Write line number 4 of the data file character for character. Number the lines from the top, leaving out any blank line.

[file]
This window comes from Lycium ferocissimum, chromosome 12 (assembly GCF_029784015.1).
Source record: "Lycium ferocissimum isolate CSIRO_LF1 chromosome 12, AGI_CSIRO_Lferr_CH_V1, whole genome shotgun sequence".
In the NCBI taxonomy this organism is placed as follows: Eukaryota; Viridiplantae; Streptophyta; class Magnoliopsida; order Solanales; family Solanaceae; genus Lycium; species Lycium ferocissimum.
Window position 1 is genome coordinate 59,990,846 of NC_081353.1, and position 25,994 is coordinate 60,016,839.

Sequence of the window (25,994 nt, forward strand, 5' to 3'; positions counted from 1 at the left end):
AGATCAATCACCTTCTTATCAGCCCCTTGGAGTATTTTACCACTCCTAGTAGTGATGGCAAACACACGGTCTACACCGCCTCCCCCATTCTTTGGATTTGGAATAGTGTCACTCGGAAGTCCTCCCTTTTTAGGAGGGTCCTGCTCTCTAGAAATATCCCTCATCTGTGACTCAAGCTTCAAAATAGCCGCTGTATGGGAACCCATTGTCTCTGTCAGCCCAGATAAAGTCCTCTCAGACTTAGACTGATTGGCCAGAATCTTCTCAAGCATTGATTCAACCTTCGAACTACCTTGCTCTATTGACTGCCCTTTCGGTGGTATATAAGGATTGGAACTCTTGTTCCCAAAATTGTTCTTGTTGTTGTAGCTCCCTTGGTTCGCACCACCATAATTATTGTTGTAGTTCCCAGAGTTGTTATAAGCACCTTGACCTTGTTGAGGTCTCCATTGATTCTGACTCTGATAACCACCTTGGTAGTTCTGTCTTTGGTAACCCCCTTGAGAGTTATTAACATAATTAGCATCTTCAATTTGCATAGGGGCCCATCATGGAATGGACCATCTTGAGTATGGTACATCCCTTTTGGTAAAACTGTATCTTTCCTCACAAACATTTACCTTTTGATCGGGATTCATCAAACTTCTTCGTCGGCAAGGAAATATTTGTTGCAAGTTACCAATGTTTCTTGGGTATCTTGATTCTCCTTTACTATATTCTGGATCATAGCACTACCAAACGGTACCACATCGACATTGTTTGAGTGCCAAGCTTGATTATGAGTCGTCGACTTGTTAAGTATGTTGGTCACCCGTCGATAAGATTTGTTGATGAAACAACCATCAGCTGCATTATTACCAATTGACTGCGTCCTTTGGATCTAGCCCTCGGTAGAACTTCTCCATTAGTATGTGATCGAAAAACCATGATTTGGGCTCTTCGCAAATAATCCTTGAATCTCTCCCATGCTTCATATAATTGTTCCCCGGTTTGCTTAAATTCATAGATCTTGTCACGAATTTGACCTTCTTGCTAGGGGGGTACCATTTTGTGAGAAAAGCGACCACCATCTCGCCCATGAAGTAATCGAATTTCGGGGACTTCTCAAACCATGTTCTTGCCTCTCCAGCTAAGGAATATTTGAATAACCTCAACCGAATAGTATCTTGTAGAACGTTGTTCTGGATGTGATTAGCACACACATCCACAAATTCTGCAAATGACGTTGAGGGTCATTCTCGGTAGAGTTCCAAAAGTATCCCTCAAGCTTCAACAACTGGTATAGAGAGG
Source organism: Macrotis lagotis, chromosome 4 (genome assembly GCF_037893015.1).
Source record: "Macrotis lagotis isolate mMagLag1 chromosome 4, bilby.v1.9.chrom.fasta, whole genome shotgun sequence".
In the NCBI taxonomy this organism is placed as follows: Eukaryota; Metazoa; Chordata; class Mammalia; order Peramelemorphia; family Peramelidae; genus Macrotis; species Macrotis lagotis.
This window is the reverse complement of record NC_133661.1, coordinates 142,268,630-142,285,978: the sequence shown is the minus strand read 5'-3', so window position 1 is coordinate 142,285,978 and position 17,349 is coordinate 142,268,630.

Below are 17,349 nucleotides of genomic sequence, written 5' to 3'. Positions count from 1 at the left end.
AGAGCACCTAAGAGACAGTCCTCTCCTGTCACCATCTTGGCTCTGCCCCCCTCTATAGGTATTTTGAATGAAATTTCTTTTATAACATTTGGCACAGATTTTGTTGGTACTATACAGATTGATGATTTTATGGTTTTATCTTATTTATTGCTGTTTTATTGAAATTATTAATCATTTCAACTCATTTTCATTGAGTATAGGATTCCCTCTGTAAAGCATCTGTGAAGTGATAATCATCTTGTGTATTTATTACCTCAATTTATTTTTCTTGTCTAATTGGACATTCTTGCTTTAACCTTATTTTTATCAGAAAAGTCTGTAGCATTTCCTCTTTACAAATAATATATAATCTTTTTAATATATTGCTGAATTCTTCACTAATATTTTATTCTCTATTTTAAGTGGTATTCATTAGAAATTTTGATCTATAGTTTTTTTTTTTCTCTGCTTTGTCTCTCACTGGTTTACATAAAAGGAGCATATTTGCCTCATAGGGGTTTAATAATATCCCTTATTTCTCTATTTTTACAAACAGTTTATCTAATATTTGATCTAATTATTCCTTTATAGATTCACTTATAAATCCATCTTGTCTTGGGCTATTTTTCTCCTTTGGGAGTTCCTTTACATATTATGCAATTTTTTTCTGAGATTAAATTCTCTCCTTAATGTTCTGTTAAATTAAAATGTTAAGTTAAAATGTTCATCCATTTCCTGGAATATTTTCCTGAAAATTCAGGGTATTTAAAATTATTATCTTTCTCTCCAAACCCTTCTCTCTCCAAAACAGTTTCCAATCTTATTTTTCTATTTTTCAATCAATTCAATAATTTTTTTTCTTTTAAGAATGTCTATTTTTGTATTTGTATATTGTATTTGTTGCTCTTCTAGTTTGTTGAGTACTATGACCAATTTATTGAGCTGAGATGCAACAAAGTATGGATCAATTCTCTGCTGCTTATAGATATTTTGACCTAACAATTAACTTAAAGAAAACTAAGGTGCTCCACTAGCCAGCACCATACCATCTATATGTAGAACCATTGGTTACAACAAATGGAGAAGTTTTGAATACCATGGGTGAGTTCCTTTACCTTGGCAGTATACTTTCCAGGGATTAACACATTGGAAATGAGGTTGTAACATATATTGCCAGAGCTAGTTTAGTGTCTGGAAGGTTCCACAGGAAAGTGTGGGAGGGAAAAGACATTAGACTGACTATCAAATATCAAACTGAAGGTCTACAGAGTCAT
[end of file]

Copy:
Window position 1 is genome coordinate 59,990,846 of NC_081353.1, and position 25,994 is coordinate 60,016,839.